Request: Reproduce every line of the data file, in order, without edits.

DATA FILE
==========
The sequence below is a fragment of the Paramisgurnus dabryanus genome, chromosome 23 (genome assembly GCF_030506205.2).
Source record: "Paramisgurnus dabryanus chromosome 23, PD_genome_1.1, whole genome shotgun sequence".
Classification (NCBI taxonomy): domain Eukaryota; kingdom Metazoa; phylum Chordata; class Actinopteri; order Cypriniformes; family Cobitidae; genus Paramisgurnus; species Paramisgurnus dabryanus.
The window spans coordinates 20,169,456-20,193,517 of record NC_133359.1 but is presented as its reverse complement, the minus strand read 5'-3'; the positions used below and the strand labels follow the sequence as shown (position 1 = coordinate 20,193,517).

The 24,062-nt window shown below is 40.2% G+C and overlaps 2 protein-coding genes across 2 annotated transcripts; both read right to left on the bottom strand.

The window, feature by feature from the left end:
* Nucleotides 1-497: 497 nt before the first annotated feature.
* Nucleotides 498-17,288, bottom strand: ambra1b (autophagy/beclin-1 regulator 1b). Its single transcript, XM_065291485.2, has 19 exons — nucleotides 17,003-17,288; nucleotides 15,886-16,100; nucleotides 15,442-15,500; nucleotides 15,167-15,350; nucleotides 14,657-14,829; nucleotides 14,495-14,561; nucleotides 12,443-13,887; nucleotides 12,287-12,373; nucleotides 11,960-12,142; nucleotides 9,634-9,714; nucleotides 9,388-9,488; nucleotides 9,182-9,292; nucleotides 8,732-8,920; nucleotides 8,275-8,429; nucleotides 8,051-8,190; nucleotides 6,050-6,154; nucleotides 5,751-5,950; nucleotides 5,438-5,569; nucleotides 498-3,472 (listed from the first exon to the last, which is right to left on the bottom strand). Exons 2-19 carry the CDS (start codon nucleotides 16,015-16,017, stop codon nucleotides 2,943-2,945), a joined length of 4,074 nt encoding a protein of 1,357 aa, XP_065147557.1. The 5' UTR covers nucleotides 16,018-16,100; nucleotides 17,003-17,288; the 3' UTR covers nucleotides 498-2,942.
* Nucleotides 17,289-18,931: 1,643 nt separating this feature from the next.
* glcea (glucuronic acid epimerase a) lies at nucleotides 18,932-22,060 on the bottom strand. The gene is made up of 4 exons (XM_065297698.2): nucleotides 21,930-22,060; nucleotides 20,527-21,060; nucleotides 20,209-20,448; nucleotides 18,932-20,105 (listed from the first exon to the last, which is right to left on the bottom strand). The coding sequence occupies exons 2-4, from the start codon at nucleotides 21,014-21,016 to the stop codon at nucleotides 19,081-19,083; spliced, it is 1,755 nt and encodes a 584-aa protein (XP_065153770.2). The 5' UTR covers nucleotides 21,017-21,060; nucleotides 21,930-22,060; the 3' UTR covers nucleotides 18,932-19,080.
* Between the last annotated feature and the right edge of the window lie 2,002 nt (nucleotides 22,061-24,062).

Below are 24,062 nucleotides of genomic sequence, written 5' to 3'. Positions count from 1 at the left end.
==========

The sequence below is a fragment of the Paramisgurnus dabryanus genome, chromosome 23 (genome assembly GCF_030506205.2).
Source record: "Paramisgurnus dabryanus chromosome 23, PD_genome_1.1, whole genome shotgun sequence".
Classification (NCBI taxonomy): domain Eukaryota; kingdom Metazoa; phylum Chordata; class Actinopteri; order Cypriniformes; family Cobitidae; genus Paramisgurnus; species Paramisgurnus dabryanus.
The window spans coordinates 20,169,456-20,193,517 of record NC_133359.1 but is presented as its reverse complement, the minus strand read 5'-3'; the positions used below and the strand labels follow the sequence as shown (position 1 = coordinate 20,193,517).

The 24,062-nt window shown below is 40.2% G+C and overlaps 2 protein-coding genes across 2 annotated transcripts; both read right to left on the bottom strand.

The window, feature by feature from the left end:
* Nucleotides 1-497: 497 nt before the first annotated feature.
* Nucleotides 498-17,288, bottom strand: ambra1b (autophagy/beclin-1 regulator 1b). Its single transcript, XM_065291485.2, has 19 exons — nucleotides 17,003-17,288; nucleotides 15,886-16,100; nucleotides 15,442-15,500; nucleotides 15,167-15,350; nucleotides 14,657-14,829; nucleotides 14,495-14,561; nucleotides 12,443-13,887; nucleotides 12,287-12,373; nucleotides 11,960-12,142; nucleotides 9,634-9,714; nucleotides 9,388-9,488; nucleotides 9,182-9,292; nucleotides 8,732-8,920; nucleotides 8,275-8,429; nucleotides 8,051-8,190; nucleotides 6,050-6,154; nucleotides 5,751-5,950; nucleotides 5,438-5,569; nucleotides 498-3,472 (listed from the first exon to the last, which is right to left on the bottom strand). Exons 2-19 carry the CDS (start codon nucleotides 16,015-16,017, stop codon nucleotides 2,943-2,945), a joined length of 4,074 nt encoding a protein of 1,357 aa, XP_065147557.1. The 5' UTR covers nucleotides 16,018-16,100; nucleotides 17,003-17,288; the 3' UTR covers nucleotides 498-2,942.
* Nucleotides 17,289-18,931: 1,643 nt separating this feature from the next.
* glcea (glucuronic acid epimerase a) lies at nucleotides 18,932-22,060 on the bottom strand. The gene is made up of 4 exons (XM_065297698.2): nucleotides 21,930-22,060; nucleotides 20,527-21,060; nucleotides 20,209-20,448; nucleotides 18,932-20,105 (listed from the first exon to the last, which is right to left on the bottom strand). The coding sequence occupies exons 2-4, from the start codon at nucleotides 21,014-21,016 to the stop codon at nucleotides 19,081-19,083; spliced, it is 1,755 nt and encodes a 584-aa protein (XP_065153770.2). The 5' UTR covers nucleotides 21,017-21,060; nucleotides 21,930-22,060; the 3' UTR covers nucleotides 18,932-19,080.
* Between the last annotated feature and the right edge of the window lie 2,002 nt (nucleotides 22,061-24,062).

Below are 24,062 nucleotides of genomic sequence, written 5' to 3'. Positions count from 1 at the left end.